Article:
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Patient engagement insights for those who want to be in the know.

Consider Remote Patient Monitoring to Boost Medicare Patient Engagement

Posted by Lisa Eramo on Jun 24, 2020 12:00:00 PM

The statistic is staggering: Two out of every three patients over the age of 65 have two or more chronic illnesses, and until recently, a physician’s ability to monitor these patients with regular frequency was nearly impossible. Medicare has technically covered remote patient monitoring (RPM)—the ability to collect and analyze actionable physiologic data (e.g., weight, blood pressure, pulse oximetry, respiratory flow rate) outside of a traditional healthcare setting—since 2002. However, low reimbursement associated with this service made it unfeasible for many practices. Instead, physicians relied on in-person visits to check vital signs and lab work, meaning they potentially missed out on critical opportunities to prevent costly emergency department visits and hospitalizations.

In 2019, all of this changed when the Centers for Medicare & Medicaid Services (CMS) approved three additional remote physiologic monitoring codes that collectively yield higher reimbursement amounts, including reimbursement for time spent educating the patient on how to use the RPM device, time spent analyzing the data, and time spent communicating with the patient or caregiver. In 2020, the agency approved a fourth code for additional time spent. In addition, physicians aren’t the only ones who can provide RPM services. Any qualified healthcare professional (e.g., medical assistant, nurse, or mid-level provider) can as well.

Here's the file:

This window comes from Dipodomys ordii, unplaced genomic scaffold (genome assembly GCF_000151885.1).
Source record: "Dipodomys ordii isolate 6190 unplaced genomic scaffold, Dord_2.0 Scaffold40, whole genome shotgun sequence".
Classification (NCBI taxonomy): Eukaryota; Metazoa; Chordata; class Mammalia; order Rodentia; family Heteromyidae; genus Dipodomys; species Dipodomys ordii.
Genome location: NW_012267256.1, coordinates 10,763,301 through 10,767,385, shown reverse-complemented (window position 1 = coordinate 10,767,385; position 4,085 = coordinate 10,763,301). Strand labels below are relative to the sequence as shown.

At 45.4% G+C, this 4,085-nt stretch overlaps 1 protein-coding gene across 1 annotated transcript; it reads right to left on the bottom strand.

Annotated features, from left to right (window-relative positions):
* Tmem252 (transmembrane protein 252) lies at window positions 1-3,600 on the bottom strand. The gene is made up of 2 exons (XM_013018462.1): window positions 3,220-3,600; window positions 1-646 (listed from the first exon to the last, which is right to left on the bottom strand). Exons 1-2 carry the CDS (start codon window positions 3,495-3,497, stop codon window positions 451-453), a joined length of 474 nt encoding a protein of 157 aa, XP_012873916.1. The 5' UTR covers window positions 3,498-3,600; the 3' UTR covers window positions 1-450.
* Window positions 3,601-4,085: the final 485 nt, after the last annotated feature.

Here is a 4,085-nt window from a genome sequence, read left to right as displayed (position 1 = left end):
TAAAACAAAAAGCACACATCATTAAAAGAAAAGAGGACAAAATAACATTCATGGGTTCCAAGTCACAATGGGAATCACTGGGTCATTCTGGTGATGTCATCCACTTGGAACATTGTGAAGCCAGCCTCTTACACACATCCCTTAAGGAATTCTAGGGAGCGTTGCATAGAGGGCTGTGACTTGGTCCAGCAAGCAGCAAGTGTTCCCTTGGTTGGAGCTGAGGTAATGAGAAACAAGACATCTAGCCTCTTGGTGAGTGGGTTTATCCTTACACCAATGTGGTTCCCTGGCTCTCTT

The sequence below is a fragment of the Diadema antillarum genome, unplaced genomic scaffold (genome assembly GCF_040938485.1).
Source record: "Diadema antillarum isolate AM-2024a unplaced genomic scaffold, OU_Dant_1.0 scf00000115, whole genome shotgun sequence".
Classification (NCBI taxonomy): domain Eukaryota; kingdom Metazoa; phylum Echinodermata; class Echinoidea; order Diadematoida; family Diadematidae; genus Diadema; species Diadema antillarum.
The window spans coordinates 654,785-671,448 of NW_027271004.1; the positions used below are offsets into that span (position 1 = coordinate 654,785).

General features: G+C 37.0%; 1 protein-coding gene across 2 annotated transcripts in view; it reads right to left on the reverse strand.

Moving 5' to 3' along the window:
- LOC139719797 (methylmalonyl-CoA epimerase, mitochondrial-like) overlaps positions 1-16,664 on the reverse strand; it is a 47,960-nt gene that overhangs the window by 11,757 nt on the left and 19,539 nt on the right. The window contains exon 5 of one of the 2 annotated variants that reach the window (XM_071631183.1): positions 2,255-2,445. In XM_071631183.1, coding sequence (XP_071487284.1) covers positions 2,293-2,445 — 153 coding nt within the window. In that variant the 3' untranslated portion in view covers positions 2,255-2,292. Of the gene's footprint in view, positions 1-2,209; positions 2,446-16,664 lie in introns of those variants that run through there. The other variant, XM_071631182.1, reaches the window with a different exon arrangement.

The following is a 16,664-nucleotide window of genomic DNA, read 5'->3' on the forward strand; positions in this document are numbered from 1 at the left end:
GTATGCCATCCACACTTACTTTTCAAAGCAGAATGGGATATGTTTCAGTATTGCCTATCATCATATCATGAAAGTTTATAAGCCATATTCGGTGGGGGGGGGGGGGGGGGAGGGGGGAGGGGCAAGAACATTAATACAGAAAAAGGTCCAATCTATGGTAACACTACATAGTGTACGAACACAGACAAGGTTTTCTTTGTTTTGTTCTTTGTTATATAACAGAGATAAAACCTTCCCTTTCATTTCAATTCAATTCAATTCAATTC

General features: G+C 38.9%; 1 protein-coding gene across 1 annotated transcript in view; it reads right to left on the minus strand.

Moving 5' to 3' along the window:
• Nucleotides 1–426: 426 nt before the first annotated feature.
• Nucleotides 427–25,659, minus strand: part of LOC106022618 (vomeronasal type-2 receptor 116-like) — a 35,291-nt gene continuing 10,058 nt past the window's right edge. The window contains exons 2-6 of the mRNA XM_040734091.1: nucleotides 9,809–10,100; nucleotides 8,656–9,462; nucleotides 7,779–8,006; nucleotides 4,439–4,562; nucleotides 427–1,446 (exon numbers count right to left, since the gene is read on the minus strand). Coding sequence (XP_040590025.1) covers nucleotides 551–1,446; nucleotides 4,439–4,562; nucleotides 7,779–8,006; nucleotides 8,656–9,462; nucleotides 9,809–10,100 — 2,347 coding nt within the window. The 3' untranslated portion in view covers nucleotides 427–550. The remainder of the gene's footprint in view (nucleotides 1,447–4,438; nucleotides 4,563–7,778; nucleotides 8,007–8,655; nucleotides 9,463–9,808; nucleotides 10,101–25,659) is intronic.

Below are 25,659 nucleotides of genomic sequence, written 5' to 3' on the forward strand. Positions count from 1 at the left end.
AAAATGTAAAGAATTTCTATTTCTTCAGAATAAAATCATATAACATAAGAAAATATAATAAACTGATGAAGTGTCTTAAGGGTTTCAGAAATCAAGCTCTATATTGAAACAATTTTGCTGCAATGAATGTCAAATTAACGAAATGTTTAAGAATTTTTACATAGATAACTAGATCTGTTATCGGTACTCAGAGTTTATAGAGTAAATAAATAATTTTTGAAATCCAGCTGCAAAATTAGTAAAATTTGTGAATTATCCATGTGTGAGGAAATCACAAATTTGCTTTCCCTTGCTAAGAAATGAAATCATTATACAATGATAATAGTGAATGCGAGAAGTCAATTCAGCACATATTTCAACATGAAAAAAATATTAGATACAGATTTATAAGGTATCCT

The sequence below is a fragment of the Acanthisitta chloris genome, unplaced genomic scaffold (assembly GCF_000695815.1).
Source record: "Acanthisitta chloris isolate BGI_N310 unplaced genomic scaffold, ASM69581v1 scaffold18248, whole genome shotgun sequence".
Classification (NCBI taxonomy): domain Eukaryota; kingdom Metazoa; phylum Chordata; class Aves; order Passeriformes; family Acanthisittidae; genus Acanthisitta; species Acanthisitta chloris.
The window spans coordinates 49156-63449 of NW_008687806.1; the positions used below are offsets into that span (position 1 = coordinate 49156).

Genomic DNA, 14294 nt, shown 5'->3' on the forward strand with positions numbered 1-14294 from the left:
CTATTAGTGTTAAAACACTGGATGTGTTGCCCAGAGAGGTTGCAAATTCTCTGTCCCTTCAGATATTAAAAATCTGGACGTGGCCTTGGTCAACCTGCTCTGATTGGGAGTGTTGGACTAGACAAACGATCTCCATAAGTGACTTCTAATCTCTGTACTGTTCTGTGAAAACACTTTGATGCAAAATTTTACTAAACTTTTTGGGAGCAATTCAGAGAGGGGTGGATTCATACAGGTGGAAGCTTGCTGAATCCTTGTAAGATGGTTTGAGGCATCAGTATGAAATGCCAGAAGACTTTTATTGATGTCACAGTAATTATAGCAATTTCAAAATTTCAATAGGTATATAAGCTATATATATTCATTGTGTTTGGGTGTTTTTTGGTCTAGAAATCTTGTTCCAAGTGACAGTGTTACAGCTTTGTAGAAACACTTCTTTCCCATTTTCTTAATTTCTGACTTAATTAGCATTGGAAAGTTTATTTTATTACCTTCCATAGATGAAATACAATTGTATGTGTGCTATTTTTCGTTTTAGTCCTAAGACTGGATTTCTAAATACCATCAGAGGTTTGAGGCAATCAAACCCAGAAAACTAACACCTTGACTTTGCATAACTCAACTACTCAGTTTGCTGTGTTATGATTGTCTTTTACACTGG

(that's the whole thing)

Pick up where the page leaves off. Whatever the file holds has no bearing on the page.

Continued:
Together, these changes have empowered physicians to help their patients more than ever before, says Ron Sterling, CPA, EHR consultant at Sterling Solutions, a health information technology consulting firm in Silver Spring, Maryland. “Physicians now have the power to engage patients in a very active way and be compensated for it,” he adds.

For example, with RPM, when a patient’s blood pressure begins to increase, a physician receives an alert so they can intervene with something as simple as reminding them to take their medication, says Sterling. “This saves huge dollars to the healthcare system,” he adds. “It basically revitalizes practices to actively engage their patients and provide significant clinical value even when the patient doesn’t physically come into the office.”

RPM also plays a role during COVID-19 as providers look for ways to monitor patients without in-person contact. The U.S. Food & Drug Administration has authorized use of certain remote or wearable patient monitoring devices that wirelessly transmit patient information to their health care provider or other monitoring entity. The goal is to reduce healthcare provider exposure to SARS-CoV-2 during the COVID-19 pandemic.

Consider the following RPM codes and Medicare payment rates:

CPT code

Description

Medicare payment

99453

RPM: Set up and patient education on use of the equipment

$18.77

99454

RPM: Daily recordings or programmed alert transmission each 30 days

$62.44

99457

RPM:  20 minutes or more of clinical staff/physician/other qualified healthcare professional time in a calendar month requiring interactive communication with the patient/caregiver during the month

$51.61

99458

Each additional 20 minutes

$42.22

 

Sterling provides five tips to help practices initiate an RPM program:

  1. Identify patients who can benefit from RPM. Given the prevalence of chronic conditions, it’s not unreasonable to think that 30% to 50% of a physician’s patients could benefit from RPM, says Sterling. However, physicians need to choose patients wisely to ensure a return on investment. For example, is the patient motivated to participate in their health? Are they physically able to participate? If not, can a caregiver help? If the patient doesn’t—or can’t—use the device, physicians can’t bill for this service.